Speech Acts and Cross-Cultural Pragmatics

Speech Acts and Cross-Cultural Pragmatics

Clara Bauler (Adelphi University, USA)
DOI: 10.4018/978-1-5225-8467-4.ch009
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Linguistically diverse learners tend to first relate the pragmatic ability they already possess in their first or more dominant language (L1) to act in the L2; as a result, miscommunication and misunderstandings are frequent and common. Teachers can help learners develop awareness about L2 pragmatic norms by making visible how speech acts are performed in the L2 community of speakers while providing opportunities to engage in role-playing or real interactions involving the accomplishment of selected speech acts. This chapter offers an overview of the importance of context in cross-cultural interactions, a brief survey of the theories of speech acts, and concrete pedagogical ideas for teachers to develop linguistically diverse learners' pragmatic awareness and ability while celebrating and promoting linguistic and cultural diversity.
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Linguistic Context And Situational Context

One of the main concerns of pragmatics is the relationship between context and language, and how this relationship influences the ways we speak. What we say and do with each other, including verbal and non-verbal aspects of communication, is directly affected by the context and situation we are engaged in. Therefore, in order to be able to participate in interactions and communicate successfully, hearers and speakers need to know more than the linguistic features expressed by an utterance; they need to know other situational variables that are relevant to the interpretation of these utterances, such as temporal and spatial circumstances, the social identities and status of the participants, the emotions evoked during the interaction, and the social activity that is taking place. All of these variables are shaped by sociocultural values, attitudes, and ways of doing things shared by a community of speakers of a determined language or variety of language.

The role of context is crucial for speakers to make interpretations about what is meant in each conversational encounter. Before I came to the U.S. from Brazil to study in California, I learned that a phrase like, Can I have a cup of coffee? would suffice to order coffee in a coffee shop in English-speaking countries. Needless to say, I was completely lost when I went to order coffee at my local big coffee shop chain in Los Angeles. On the menu, there were more than 20 options of “a cup of coffee,” including size, flavor, and temperature (hot or cold). I had never seen a menu like that in my life! In addition, I did not know whether I should sit or not when I entered the coffee shop, as in Brazil, we usually sit and order a “cafezinho” to drink with friends. So, I suddenly realized that the phrase I had learned, Can I have a cup of coffee? was not going to help me to obtain the kind of coffee I wanted. I needed to also consider the place, the people I was ordering coffee from, non-verbal cues, such as waiting in line and sitting after I get my coffee, and the cultural practices and expectations for the situation, such as: Do people order coffee fast? Will people judge me if I take too long to order coffee? What kind of coffee do people usually order when the weather is hot or cold? Do people actually sit and have a conversation at coffee shops or do they just grab the coffee and go? How do these cultural norms work and how do I use language to accomplish those norms? Confronted with these questions, I needed to consider both the linguistic context and the situational context in order to convey my message accurately.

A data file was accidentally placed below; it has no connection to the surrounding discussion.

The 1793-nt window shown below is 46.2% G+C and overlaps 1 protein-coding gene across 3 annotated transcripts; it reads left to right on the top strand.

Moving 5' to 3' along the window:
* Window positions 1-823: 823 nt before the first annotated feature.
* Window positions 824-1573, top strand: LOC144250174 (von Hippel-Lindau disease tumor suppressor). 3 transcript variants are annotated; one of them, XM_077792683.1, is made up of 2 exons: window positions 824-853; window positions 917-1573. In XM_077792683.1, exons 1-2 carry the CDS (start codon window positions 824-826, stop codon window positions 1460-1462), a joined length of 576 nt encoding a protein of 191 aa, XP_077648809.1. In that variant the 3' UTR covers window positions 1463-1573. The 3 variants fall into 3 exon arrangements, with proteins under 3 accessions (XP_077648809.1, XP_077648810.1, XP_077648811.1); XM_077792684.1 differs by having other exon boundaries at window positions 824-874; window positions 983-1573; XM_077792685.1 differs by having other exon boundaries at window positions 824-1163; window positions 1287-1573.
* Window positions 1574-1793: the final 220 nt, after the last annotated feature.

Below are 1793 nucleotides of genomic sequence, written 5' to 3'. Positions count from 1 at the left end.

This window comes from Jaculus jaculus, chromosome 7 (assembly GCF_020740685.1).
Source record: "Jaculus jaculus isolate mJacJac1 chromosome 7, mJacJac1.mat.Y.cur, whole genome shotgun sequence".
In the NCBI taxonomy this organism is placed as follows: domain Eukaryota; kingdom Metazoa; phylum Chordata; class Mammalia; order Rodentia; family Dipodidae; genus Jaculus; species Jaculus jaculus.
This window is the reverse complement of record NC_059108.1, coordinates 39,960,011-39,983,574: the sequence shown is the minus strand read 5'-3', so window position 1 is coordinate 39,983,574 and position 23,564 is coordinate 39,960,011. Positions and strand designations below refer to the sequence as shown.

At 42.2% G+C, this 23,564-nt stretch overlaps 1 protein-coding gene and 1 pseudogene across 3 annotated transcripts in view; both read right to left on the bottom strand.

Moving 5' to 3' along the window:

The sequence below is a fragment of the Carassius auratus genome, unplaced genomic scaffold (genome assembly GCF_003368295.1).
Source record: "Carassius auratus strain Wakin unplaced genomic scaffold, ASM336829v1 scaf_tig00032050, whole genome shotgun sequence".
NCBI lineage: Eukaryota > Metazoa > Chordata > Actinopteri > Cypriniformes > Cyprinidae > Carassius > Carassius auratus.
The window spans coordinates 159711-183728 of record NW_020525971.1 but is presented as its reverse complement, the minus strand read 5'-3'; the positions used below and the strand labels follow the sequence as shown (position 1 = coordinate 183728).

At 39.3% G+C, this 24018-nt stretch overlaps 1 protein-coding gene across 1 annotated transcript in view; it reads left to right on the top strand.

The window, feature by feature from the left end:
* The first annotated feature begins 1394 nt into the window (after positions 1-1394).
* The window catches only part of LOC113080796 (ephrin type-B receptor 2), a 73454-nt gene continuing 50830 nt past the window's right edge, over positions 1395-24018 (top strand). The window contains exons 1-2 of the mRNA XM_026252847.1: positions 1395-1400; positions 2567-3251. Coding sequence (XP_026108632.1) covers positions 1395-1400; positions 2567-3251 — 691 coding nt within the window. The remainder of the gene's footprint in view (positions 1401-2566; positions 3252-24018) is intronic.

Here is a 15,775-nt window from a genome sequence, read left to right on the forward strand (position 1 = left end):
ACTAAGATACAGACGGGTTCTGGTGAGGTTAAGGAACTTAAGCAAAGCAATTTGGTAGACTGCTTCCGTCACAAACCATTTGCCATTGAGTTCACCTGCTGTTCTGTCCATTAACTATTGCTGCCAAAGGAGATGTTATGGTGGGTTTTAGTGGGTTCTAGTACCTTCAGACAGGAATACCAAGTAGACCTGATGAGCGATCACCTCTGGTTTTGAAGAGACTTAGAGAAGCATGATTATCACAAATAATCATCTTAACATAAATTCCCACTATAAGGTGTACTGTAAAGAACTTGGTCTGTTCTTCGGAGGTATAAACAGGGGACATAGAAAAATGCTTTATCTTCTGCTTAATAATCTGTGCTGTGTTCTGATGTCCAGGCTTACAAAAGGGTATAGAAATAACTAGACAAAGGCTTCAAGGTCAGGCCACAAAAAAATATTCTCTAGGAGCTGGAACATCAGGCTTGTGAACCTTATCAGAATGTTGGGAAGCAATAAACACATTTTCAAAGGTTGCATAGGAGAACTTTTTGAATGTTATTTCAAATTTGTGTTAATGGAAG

There are many factors to consider when we speak that go beyond the strict linguistic context, which is limited to words and utterances that surround what has been said or written. Continuing with the same example, as it is the case in most U.S. big coffee shop chains, ordering coffee typically involves the following sequence of events: We get in line, we order the coffee we want really fast (most people already know what they will order), we give out our name, we wait at the counter for the coffee to be ready, we hear our name being called, and then we sit down at a table. Not equipped with all this background knowledge, I kept ordering the same “small cup of coffee,” now with the addition to of the adjective “black.” For a whole month, I did not know how to order the kind of coffee I really wanted. After living in the U.S. for more than a year, I finally learned that the “cup of coffee” I really liked was a “small latte.” It took me some time and a lot of trial and error to acquire that knowledge even though, at the time I moved to California, I had been studying and speaking English for more than 15 years. From this example, we can see how intrinsic the context is to how we communicate. Without contextual knowledge, we might not be able to accomplish our communicative goals.

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